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Observer Differences in the North American Breeding Bird Survey
John R. Sauer, Bruce G. Peterjohn and William A. Link
Vol. 111, No. 1 (Jan., 1994), pp. 50-62
Published by: American Ornithological Society
Stable URL: http://www.jstor.org/stable/4088504
Page Count: 13
You can always find the topics here!Topics: Binomials, Population trends, Null hypothesis, Aviculture, Birds, Population dynamics, Statistical estimation, Population estimates, Breeding, Censuses
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Because count data collected in many bird surveys are only an index to population size, factors that can influence the counts must be identified and incorporated into analyses. Observer quality is often ignored in analyses of population changes from survey data, but observers differ in methods and capabilities and, hence, tend to count different numbers of birds. We assess the consequences of between-observer differences in counts for estimation of population trends in the North American Breeding Bird Survey. Observer differences in numbers of birds counted were found in 50% of the 369 species we examined. For many species, observers in later years tended to count more birds than observers in earlier years, suggesting an increase in observer quality over time. Analysis of population trends from 1966 through 1991 indicates that failure to include observers as covariables in the analysis results in an overly optimistic view of population trends.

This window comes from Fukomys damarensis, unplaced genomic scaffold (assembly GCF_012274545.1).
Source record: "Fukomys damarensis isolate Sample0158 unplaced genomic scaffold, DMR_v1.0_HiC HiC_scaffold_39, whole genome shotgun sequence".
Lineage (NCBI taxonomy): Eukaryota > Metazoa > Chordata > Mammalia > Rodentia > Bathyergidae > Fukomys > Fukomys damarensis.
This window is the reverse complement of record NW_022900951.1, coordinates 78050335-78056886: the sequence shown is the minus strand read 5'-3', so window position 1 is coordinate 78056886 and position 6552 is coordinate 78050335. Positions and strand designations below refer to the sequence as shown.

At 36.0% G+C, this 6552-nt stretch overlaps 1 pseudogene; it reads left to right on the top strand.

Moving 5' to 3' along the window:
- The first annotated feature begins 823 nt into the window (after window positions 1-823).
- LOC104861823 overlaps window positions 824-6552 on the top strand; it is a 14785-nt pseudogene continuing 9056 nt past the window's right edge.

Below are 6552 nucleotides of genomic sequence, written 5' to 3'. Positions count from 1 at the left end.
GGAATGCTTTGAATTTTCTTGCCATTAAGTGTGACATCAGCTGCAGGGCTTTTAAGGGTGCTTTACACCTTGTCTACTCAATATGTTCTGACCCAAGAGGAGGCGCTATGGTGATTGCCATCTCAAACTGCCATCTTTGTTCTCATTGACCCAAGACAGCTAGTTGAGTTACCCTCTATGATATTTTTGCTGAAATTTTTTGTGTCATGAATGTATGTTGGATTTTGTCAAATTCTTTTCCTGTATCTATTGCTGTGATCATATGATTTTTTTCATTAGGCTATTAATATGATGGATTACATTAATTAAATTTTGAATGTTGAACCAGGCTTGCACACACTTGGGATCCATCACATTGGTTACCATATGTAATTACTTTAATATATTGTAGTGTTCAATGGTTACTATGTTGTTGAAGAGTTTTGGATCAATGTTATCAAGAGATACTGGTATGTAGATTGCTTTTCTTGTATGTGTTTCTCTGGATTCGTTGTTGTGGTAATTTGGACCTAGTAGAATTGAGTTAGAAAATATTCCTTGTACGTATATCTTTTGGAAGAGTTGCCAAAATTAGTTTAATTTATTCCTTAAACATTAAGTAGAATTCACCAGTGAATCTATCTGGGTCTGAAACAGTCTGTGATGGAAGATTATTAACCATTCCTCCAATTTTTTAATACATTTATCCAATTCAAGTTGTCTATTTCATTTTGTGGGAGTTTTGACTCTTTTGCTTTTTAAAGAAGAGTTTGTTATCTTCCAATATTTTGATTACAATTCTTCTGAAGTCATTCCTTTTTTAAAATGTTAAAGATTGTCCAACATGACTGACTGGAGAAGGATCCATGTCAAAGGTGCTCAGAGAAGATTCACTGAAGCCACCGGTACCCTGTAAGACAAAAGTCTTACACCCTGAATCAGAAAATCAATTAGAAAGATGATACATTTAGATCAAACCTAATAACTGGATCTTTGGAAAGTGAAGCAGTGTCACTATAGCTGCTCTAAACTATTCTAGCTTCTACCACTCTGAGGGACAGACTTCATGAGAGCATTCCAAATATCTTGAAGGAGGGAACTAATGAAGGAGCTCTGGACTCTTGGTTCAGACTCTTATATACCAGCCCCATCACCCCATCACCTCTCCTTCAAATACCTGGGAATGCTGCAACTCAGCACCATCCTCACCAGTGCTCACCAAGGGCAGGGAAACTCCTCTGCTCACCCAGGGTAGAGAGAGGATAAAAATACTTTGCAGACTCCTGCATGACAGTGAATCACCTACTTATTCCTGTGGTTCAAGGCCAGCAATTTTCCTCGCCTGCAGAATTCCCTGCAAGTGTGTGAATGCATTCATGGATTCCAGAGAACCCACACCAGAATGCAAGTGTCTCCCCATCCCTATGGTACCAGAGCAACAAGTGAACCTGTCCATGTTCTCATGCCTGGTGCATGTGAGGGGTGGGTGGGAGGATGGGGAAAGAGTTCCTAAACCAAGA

The Auk © 1994 American Ornithologists' Union